The fossil of a bird with the largest wingspan ever — 20 to 24 feet from wingtip to wingtip — and a mouth full of spiky bones was discovered in 1983, and a recently released study of the extinct creature show just how intimidating it would have been.
The bird “is more like a dragon out of the 'Game of Thrones' show than anything alive today. It's so spectacularly weird," paleontologist Daniel Ksepka of the Bruce Museum in Greenwich, Conn., and author of the study, told USA Today
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The pseudo-teeth weren’t actual teeth, but were bony projections in the bird’s mouth, CBC News said
. All birds with teeth died out with the dinosaurs, but some developed such bones that worked as teeth would.
The 25 million-year-old bird’s skinny legs and bones showed that it definitely flew. That was a surprising find for some in the field because many expected that the difficulties of flying became overwhelming as the size of the bird increased.
Paleontologist Michael Habib of the University of Southern California told USA Today the find was "very exciting … It refutes some of the prior estimates of maximum size in seabirds."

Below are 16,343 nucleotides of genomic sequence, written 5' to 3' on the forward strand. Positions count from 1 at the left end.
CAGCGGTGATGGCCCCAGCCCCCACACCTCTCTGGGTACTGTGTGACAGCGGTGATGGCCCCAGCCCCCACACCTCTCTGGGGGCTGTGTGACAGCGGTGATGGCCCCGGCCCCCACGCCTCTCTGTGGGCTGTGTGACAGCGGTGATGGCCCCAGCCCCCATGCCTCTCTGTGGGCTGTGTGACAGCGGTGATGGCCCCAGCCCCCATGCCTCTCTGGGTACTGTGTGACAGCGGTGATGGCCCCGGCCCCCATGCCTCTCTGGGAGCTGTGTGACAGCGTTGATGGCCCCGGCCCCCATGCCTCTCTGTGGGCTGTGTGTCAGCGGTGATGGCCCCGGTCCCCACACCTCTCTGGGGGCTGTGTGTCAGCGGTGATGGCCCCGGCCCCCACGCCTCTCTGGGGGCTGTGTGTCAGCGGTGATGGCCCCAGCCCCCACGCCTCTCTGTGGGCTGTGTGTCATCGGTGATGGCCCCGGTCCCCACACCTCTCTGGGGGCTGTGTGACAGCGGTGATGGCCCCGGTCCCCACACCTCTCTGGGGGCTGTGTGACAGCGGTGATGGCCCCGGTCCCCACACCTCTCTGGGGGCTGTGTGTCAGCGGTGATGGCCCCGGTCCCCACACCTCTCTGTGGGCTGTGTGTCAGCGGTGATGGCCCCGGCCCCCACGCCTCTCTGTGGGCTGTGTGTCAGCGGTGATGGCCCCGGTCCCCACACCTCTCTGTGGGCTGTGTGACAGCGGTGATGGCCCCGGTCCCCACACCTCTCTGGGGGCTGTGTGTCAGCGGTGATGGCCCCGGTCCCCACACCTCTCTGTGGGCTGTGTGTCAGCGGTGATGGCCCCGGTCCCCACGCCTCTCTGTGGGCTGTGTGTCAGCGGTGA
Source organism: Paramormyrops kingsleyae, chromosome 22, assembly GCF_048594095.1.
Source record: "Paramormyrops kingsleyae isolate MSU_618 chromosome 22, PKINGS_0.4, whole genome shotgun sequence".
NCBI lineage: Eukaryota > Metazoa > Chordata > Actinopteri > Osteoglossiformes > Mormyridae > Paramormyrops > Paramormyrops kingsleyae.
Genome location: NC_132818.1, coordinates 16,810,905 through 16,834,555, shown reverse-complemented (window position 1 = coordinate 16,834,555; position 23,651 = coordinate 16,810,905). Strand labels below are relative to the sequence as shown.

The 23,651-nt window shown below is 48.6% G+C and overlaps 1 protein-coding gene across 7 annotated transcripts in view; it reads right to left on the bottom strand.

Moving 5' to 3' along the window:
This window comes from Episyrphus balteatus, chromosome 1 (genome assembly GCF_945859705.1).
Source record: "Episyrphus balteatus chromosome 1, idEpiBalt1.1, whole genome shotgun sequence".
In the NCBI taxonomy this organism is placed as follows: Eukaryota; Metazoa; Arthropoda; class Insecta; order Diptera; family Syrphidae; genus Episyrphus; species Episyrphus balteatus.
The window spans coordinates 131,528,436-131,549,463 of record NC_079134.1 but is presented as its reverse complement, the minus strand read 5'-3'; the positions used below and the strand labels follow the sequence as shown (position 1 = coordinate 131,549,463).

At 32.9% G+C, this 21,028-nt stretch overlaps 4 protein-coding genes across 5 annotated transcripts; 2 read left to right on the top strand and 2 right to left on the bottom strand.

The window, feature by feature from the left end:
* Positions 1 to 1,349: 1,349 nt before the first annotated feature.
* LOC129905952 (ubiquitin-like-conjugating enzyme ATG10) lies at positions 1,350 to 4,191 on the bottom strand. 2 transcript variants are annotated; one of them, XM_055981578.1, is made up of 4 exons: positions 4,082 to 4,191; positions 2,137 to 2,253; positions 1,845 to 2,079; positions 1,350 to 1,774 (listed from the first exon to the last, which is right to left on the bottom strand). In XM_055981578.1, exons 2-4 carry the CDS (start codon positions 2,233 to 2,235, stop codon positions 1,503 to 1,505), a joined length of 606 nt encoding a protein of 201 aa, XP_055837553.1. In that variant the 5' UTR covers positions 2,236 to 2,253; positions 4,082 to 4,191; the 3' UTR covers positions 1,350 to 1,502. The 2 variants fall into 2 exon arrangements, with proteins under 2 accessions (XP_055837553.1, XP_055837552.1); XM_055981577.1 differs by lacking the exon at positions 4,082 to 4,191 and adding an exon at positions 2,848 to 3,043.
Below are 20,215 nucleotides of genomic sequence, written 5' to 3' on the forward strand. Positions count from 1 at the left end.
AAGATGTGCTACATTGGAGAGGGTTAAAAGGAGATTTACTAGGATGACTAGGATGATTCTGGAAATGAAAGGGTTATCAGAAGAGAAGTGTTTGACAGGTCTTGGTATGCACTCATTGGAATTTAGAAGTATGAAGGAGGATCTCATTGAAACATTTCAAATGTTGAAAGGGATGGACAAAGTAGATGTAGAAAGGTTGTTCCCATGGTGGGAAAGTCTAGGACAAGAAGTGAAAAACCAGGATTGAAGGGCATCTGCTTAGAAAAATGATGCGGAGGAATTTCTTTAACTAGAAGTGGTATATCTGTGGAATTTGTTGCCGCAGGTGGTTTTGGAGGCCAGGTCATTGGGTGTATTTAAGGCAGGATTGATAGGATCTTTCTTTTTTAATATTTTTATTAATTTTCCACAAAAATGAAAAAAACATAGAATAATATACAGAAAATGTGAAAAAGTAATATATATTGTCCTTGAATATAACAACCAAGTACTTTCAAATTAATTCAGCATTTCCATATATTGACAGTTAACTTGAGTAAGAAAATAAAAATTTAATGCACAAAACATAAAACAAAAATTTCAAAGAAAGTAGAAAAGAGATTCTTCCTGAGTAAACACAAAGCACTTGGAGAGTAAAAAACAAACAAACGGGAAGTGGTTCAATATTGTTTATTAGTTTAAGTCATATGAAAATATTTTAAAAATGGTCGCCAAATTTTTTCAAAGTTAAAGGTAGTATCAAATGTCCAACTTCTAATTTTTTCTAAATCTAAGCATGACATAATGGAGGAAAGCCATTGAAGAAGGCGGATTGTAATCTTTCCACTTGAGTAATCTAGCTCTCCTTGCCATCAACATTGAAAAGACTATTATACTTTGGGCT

Others disagreed with Kspeka’s assessment of the creature’s wing length. Katsufumi Sato, of the University of Tokyo, told USA Today by email that it was challenging to estimate wing length by estimating feather length.
Kspeka told the newspaper that he used several methods to determine possible wing lengths, and all came in over 20 feet.
The scientist was fascinated with the bird’s story, wondering why it died out just before modern humans came into being.
"They lasted more than 50 million years. That's phenomenally successful," Ksepka told USA Today. "And then they died out before we got to see them."
"If you could imagine the shadow this thing would've cast back in the day, 'awe-inspiring' and 'terror-inspiring' would be appropriate phrases," bird paleontologist Julia Clarke of the University of Texas, Austin, told USA Today.
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